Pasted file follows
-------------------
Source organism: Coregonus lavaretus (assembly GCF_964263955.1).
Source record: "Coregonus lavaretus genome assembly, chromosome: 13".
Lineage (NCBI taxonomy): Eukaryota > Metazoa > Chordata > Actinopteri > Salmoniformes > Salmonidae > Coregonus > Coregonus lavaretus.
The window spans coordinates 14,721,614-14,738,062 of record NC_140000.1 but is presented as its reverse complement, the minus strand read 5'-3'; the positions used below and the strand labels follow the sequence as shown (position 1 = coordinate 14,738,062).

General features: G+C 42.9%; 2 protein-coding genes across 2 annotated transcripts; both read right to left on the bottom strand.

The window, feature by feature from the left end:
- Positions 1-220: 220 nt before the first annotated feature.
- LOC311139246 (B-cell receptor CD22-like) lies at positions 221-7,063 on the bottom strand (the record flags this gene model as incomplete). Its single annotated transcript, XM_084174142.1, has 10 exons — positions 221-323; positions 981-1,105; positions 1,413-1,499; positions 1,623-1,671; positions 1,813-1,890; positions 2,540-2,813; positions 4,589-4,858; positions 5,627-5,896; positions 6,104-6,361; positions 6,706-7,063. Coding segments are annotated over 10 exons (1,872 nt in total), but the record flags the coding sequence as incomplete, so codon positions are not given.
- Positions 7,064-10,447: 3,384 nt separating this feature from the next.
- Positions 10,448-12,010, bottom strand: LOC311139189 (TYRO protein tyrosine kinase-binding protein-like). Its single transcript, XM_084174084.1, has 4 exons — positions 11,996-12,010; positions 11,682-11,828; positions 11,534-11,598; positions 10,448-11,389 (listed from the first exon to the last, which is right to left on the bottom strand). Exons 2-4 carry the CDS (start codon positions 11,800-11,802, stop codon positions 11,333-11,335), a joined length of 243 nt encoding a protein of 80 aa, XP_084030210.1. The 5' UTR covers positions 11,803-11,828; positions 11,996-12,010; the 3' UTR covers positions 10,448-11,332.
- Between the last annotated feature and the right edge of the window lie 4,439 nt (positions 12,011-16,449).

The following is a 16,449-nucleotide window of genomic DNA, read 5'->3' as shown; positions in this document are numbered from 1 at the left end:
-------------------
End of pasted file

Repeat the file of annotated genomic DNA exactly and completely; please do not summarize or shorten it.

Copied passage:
Source organism: Coregonus lavaretus (assembly GCF_964263955.1).
Source record: "Coregonus lavaretus genome assembly, chromosome: 13".
Lineage (NCBI taxonomy): Eukaryota > Metazoa > Chordata > Actinopteri > Salmoniformes > Salmonidae > Coregonus > Coregonus lavaretus.
The window spans coordinates 14,721,614-14,738,062 of record NC_140000.1 but is presented as its reverse complement, the minus strand read 5'-3'; the positions used below and the strand labels follow the sequence as shown (position 1 = coordinate 14,738,062).

General features: G+C 42.9%; 2 protein-coding genes across 2 annotated transcripts; both read right to left on the bottom strand.

The window, feature by feature from the left end:
- Positions 1-220: 220 nt before the first annotated feature.
- LOC311139246 (B-cell receptor CD22-like) lies at positions 221-7,063 on the bottom strand (the record flags this gene model as incomplete). Its single annotated transcript, XM_084174142.1, has 10 exons — positions 221-323; positions 981-1,105; positions 1,413-1,499; positions 1,623-1,671; positions 1,813-1,890; positions 2,540-2,813; positions 4,589-4,858; positions 5,627-5,896; positions 6,104-6,361; positions 6,706-7,063. Coding segments are annotated over 10 exons (1,872 nt in total), but the record flags the coding sequence as incomplete, so codon positions are not given.
- Positions 7,064-10,447: 3,384 nt separating this feature from the next.
- Positions 10,448-12,010, bottom strand: LOC311139189 (TYRO protein tyrosine kinase-binding protein-like). Its single transcript, XM_084174084.1, has 4 exons — positions 11,996-12,010; positions 11,682-11,828; positions 11,534-11,598; positions 10,448-11,389 (listed from the first exon to the last, which is right to left on the bottom strand). Exons 2-4 carry the CDS (start codon positions 11,800-11,802, stop codon positions 11,333-11,335), a joined length of 243 nt encoding a protein of 80 aa, XP_084030210.1. The 5' UTR covers positions 11,803-11,828; positions 11,996-12,010; the 3' UTR covers positions 10,448-11,332.
- Between the last annotated feature and the right edge of the window lie 4,439 nt (positions 12,011-16,449).

The following is a 16,449-nucleotide window of genomic DNA, read 5'->3' as shown; positions in this document are numbered from 1 at the left end: